You’ve previously worked with two of the actors in Wheel of Fortune and Fantasy, Kiyohiko Shibukawa and Aoba Kawai, on the queer-themed short drama Touching the Skin of Eeriness. What made you want to work with each of these two actors again on this film?
I actually worked with them twice before – they were in the film Passion , which was my university graduation work. Fusako Urabe, who also appears in the third episode of this movie, is another actor I’ve worked with before on Passion.
Basically, I just like them as people. I met them as a student and they were professionals already, so I feel like they led me onto the career that I have now.
Passion went on to film festivals globally and I’m really grateful for that. It was a great push for my career. I always thought that I wanted to work with them again. And luckily, it came true.
Drive My Car and Wheel of Fortune and Fantasy have been released in very close proximity to one another. Were you working on both films quite close together?
It’s a bit complicated, but I sort of alternated between both movies. Both started in 2019. I started with the second episode of Wheel of Fortune and Fantasy and then after that, I made the first episode. Then I started Drive My Car in March 2020. I was going to complete that one first, but because of the pandemic, I had to close down production for eight months.
During that time, I decided to make the third episode of Wheel of Fortune and Fantasy. Then, I went back to Drive My Car to complete the second half in November 2020.
Do you feel a strong connection between the two films?
The stories aren’t really connected, but I think there are common threads or themes. For example, in the first episode of Wheel of Fortune and Fantasy, two characters are driving at night. In the second, we’ve got very direct sexual, explicit expressions. And in the third episode, we’ve got characters acting or pretending. These are definitely common threads between the two films.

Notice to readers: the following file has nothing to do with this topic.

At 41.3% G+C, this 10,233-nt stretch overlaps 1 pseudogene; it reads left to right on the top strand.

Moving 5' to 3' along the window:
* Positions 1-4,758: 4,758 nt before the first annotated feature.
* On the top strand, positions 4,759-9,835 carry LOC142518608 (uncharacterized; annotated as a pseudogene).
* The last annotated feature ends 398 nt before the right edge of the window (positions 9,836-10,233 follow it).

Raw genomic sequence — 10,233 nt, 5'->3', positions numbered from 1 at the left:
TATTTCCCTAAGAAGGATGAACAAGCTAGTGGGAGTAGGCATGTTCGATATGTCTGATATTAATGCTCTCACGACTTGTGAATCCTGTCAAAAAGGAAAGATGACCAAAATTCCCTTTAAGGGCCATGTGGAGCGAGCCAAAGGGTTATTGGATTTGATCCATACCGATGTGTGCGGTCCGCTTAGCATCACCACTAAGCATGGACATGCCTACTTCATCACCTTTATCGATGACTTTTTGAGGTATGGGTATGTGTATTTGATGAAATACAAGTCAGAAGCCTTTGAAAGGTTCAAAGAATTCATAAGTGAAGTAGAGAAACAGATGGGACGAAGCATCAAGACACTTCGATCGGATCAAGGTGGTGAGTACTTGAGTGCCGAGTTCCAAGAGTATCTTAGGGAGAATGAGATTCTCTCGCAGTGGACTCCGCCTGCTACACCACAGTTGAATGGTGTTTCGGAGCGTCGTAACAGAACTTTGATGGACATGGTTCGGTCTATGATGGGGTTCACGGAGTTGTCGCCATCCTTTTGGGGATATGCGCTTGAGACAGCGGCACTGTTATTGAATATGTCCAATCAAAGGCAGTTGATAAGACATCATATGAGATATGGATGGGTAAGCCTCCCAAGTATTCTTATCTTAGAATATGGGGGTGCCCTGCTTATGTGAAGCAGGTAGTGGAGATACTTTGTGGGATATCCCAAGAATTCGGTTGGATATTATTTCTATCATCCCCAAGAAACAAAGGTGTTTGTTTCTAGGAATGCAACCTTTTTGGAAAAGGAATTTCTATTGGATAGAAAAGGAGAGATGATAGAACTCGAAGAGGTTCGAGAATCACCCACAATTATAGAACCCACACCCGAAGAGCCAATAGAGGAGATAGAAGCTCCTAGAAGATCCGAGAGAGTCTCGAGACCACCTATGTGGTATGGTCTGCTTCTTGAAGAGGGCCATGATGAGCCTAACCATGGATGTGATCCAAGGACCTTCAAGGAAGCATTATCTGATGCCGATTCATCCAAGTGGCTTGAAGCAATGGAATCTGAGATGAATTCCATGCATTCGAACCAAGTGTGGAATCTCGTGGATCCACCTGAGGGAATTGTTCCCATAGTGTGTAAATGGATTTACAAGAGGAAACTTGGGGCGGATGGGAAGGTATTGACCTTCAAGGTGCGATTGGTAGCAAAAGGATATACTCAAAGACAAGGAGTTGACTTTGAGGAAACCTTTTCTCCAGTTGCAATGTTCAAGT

Actually, making an anthology movie like this felt sort of like a prep for making a feature film – though that doesn’t mean to say it was in any way inferior to something like Drive My Car.
A few years ago, Parasite made headlines after it swept the floor at the Oscars and, as a result, Korean cinema has opened up to a whole new audience across the globe. With that in mind, how do you feel as a representative of the Japanese film industry at the forthcoming Oscars and BAFTAs ceremonies, during a time when Drive My Car might have a chance at repeating that kind of success?
I think that Parasite opened doors not just to Korean films but to all Asian movies. It played a great and very important role, especially in the US. Asian movies have a wider audience now because of Parasite. Drive My Car is based on Haruki Murakami’s short story and obviously, Murakami is a world-famous author, so I think that contributed to the success of Drive My Car also. But without Parasite, I don’t think that Drive My Car was going to be that popular, or known, even.
But I don’t think you can talk about Drive My Car and Parasite in the same context. Because obviously, Bong Joon-ho is a really talented director, but the movie industry in South Korea is really huge. It’s got so much power. And unfortunately, I don’t think the Japanese movie industry is, as much.
But I think we might see a similar effect in the near future if your films continue to get this level of recognition overseas. People will want to explore further into Japanese cinema if they enjoy your films. Do you have any recommendations for Japanese films or filmmakers?
That’s a difficult question because Japanese cinema has a really rich history and I’ve seen a lot of classic movies.
But if I talk about my own influence, then Mikio Naruse is a great filmmaker. I would recommend that people see the film Flowing . He’s not widely known globally, but his depiction of characters is very delicate and very detailed. I’ve been hugely influenced by him.
From the younger generation, I would suggest the film director Sho Miyake [And Your Bird Can Sing]. He’s a little bit younger than me, but his movie Small, Slow But Steady is going to the Berlin Film Festival this year and I think he’s very talented – a great director. Those are the two I can think of right now!
The last and most important question: how will you celebrate if you do win an Oscar for Drive My Car this year?
I haven’t even thought about it! I might have to ask for advice from Bong Joon-ho…